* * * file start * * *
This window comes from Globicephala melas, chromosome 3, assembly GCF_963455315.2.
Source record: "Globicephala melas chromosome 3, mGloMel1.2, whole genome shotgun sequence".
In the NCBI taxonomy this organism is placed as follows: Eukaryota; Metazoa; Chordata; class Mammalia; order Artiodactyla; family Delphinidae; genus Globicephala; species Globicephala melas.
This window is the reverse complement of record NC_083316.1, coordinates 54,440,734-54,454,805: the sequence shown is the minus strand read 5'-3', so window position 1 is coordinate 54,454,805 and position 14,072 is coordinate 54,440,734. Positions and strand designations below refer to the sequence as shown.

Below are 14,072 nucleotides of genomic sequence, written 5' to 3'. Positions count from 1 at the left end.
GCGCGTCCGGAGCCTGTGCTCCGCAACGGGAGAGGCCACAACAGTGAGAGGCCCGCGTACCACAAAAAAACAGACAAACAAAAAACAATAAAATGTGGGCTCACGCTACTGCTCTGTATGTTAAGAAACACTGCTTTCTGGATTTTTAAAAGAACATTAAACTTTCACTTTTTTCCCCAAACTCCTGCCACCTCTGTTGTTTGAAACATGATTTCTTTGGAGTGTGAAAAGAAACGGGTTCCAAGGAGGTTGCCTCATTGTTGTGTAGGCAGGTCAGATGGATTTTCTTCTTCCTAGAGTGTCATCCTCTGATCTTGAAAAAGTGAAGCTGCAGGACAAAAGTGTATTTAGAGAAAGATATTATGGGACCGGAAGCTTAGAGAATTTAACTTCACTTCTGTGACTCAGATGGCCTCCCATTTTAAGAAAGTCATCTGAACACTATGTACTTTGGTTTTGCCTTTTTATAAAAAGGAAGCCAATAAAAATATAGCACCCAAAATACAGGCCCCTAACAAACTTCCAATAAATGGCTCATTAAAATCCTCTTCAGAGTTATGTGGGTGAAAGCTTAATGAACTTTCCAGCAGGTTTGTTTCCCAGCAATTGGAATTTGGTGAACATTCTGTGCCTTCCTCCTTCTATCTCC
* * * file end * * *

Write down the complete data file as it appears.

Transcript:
This window comes from Globicephala melas, chromosome 3, assembly GCF_963455315.2.
Source record: "Globicephala melas chromosome 3, mGloMel1.2, whole genome shotgun sequence".
In the NCBI taxonomy this organism is placed as follows: Eukaryota; Metazoa; Chordata; class Mammalia; order Artiodactyla; family Delphinidae; genus Globicephala; species Globicephala melas.
This window is the reverse complement of record NC_083316.1, coordinates 54,440,734-54,454,805: the sequence shown is the minus strand read 5'-3', so window position 1 is coordinate 54,454,805 and position 14,072 is coordinate 54,440,734. Positions and strand designations below refer to the sequence as shown.

Below are 14,072 nucleotides of genomic sequence, written 5' to 3'. Positions count from 1 at the left end.
GCGCGTCCGGAGCCTGTGCTCCGCAACGGGAGAGGCCACAACAGTGAGAGGCCCGCGTACCACAAAAAAACAGACAAACAAAAAACAATAAAATGTGGGCTCACGCTACTGCTCTGTATGTTAAGAAACACTGCTTTCTGGATTTTTAAAAGAACATTAAACTTTCACTTTTTTCCCCAAACTCCTGCCACCTCTGTTGTTTGAAACATGATTTCTTTGGAGTGTGAAAAGAAACGGGTTCCAAGGAGGTTGCCTCATTGTTGTGTAGGCAGGTCAGATGGATTTTCTTCTTCCTAGAGTGTCATCCTCTGATCTTGAAAAAGTGAAGCTGCAGGACAAAAGTGTATTTAGAGAAAGATATTATGGGACCGGAAGCTTAGAGAATTTAACTTCACTTCTGTGACTCAGATGGCCTCCCATTTTAAGAAAGTCATCTGAACACTATGTACTTTGGTTTTGCCTTTTTATAAAAAGGAAGCCAATAAAAATATAGCACCCAAAATACAGGCCCCTAACAAACTTCCAATAAATGGCTCATTAAAATCCTCTTCAGAGTTATGTGGGTGAAAGCTTAATGAACTTTCCAGCAGGTTTGTTTCCCAGCAATTGGAATTTGGTGAACATTCTGTGCCTTCCTCCTTCTATCTCC